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Inter-Process Communication (IPC) techniques on Mac OS X

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Various Techniques used in Mac OSX for Inter-Process Communication (IPC)

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Inter-Process Communication (IPC) techniques on Mac OS X

  1. 1. Inter-Process Communication (IPC) on Mac OS X Inter-process communication (IPC) can be defined as set of techniques used for exchanging data among multiple threads in one or more processes. Processes may be running on one or more computers connected by a network. IPC methods can divided into methods for message passing, synchronization, shared memory, and remote procedure calls (RPC).
  2. 2. Need for IPC Reasons for allowing two processes to communicate with each other may be different :  Information sharing  Computational speedup  Modularity  Convenience  Privilege separation Let's look at various techniques for IPC one by one
  3. 3. Shared File Most naive solution where multiple processes will share a common file. It could be a simple .txt file or a .sqlite database. The obvious problems in this method are • Clients need to continuously poll to see if server has written something in the file. • Write problems if multiple processes are trying to write to the shared file at the same time.
  4. 4. Shared Memory This is another implementation for IPC where a memory section is shared between different processes.In other words process A writes to this memory and B can read from this memory, or vice verse. This is fast and data doesn’t have to be copied around. The downside is that it’s really difficult to coordinate changes to the shared memory area.
  5. 5. Mach Ports The fundamental services and primitives of the OS X kernel are based on Mach 3.0. Mach 3.0 was originally conceived as a simple, extensible, communications microkernel. It is capable of running as a stand–alone kernel, with other traditional operating-system services such as I/O, file systems, and networking stacks running as user-mode servers. However, in OS X, Mach is linked with other kernel components into a single kernel address space. This is primarily for performance. It is much faster to make a direct call between linked components than it is to send messages or do remote procedure calls (RPC) between separate tasks. This modular structure results in a more robust and extensible system than a monolithic kernel would allow, without the performance penalty of a pure microkernel. The only disadvantage is complexity of implementation and less documentation.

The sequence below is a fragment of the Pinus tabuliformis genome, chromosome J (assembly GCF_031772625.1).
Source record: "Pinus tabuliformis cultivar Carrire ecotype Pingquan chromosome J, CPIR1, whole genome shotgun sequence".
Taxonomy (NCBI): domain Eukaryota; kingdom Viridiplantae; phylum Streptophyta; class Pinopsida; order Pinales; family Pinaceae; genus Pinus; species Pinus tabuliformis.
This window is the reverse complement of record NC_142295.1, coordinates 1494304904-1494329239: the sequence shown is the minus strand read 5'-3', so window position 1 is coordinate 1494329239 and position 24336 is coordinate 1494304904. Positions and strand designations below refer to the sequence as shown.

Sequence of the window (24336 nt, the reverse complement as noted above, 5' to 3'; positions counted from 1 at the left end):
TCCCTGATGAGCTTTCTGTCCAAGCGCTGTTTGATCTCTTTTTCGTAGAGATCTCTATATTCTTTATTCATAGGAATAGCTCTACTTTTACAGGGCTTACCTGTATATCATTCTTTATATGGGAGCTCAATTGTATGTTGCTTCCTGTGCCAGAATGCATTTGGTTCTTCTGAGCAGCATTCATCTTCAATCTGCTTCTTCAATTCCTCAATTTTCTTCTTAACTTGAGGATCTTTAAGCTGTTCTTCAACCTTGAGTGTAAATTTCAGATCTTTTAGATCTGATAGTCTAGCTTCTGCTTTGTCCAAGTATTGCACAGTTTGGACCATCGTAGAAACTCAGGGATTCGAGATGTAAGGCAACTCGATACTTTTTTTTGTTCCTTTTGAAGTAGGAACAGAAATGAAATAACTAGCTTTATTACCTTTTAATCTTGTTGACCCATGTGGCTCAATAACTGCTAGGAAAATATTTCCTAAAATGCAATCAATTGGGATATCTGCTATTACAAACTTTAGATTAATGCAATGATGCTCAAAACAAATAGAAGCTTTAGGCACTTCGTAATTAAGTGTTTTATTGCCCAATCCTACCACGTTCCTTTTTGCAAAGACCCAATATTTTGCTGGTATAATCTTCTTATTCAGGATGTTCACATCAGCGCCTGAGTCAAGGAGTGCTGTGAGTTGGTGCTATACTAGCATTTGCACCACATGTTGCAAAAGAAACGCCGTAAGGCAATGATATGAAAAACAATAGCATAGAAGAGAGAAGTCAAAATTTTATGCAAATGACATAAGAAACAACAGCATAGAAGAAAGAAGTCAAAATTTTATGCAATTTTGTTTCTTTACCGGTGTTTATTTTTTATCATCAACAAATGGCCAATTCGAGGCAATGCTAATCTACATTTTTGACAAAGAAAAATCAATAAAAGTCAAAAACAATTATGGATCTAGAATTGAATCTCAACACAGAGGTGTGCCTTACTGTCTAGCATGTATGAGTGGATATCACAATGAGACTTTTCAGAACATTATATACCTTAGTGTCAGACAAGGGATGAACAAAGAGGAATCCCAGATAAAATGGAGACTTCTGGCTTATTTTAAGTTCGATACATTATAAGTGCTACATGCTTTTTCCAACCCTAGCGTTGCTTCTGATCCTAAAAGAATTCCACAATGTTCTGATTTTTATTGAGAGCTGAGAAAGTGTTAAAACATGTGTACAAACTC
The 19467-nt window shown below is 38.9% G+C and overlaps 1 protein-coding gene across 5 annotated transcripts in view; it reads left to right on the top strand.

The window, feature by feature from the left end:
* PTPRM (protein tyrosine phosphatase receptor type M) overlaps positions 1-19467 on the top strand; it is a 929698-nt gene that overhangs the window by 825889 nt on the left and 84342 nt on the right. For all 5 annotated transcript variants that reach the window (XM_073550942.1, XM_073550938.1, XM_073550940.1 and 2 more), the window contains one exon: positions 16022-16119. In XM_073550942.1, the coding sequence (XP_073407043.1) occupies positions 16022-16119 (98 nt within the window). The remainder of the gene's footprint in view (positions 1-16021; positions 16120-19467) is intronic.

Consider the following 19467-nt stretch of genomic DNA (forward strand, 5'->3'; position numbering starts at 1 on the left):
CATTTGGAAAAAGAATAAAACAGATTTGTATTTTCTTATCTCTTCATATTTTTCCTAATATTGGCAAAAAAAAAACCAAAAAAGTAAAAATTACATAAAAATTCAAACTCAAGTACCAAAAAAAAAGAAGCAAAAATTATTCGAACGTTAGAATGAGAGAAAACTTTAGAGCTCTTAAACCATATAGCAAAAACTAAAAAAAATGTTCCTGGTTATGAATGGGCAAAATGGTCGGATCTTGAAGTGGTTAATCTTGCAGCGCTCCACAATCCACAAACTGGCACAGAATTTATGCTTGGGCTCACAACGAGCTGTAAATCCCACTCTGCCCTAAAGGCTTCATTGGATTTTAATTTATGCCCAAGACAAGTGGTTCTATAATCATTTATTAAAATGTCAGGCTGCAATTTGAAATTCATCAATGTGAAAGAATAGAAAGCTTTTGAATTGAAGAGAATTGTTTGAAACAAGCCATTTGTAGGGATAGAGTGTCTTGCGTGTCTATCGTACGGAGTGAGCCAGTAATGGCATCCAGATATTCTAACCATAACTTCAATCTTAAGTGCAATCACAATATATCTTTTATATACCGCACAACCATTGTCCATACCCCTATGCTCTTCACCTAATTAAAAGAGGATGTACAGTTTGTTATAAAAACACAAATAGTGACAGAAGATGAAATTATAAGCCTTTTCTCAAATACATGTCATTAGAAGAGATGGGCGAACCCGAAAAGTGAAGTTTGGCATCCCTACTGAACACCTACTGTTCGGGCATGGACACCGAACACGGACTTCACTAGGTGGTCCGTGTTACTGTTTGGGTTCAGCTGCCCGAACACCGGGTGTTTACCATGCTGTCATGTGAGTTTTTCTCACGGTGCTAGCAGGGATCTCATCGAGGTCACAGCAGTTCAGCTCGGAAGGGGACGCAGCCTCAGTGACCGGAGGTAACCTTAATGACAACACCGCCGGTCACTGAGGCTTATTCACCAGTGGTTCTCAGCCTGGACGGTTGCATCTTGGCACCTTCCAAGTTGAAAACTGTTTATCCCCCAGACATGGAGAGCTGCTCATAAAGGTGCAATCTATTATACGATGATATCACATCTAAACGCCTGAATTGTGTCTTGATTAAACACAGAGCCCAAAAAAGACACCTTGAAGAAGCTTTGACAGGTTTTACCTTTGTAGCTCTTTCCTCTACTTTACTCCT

6. 6. Sockets While most TCP/IP connections are established over a network between two different machines, it is also possible to connect two processes running on the same machine without ever touching a network using TCP/IP. Using TCP/IP sockets for interprocess communication (IPC) is not very different from using them for network communications. In fact, they can be used in exactly the same way.But if the intent is only for local IPC create a socket in the AF_UNIX family to get a socket that’s only for local communication and uses more flexible addressing than TCP/IP allows.
  7. 7. Apple Events These are the only IPC mechanism which is universally supported by GUI applications on Mac OS X for remote control. Operation like opening a telling a application to open a file or to quit etc. can be done using these. AppleScript is a scripting language built on top of Apple Events which can be used using scripting bridge in a Mac application.
  8. 8. Distributed Notifications A notification center manages the sending and receiving of notifications. It notifies all observers of notifications meeting specific criteria. The notification information is encapsulated in NSNotification objects. Client objects register themselves with the notification center as observers of specific notifications posted by other objects. When an event occurs, an object posts an appropriate notification to the notification center. Posting a distributed notification is an expensive operation. The notification gets sent to a system wide server that then distributes it to all the processes that have objects registered for distributed notifications. The latency between posting the notification and the notification’s arrival in another process is unbounded. In fact, if too many notifications are being posted and the server’s queue fills up, notifications can be dropped.
  9. 9. Pasteboard Every time a copy-paste happens between applications, that’s IPC happening using pasteboard. Inter-application drag and drop also uses the pasteboard. It is possible to create custom pasteboards which only desired applications can access for passing data back and forth between applications. Like distributed notifications, pasteboard work by talking to a central pasteboard server using mach ports.
  10. 10. Distributed Objects This mechanism enables a Cocoa application to call an object in a different Cocoa application (or a different thread in the same application). The applications can even be running on different computers on a network. Distributed objects operates by having the server make public, an object to which other client processes can connect. Once a connection is made, the client process invokes one of the public object’s methods as if the object existed in the client process. Distributed Objects normally runs over mach ports but can also be used with sockets, allowing it to work between computers as well.

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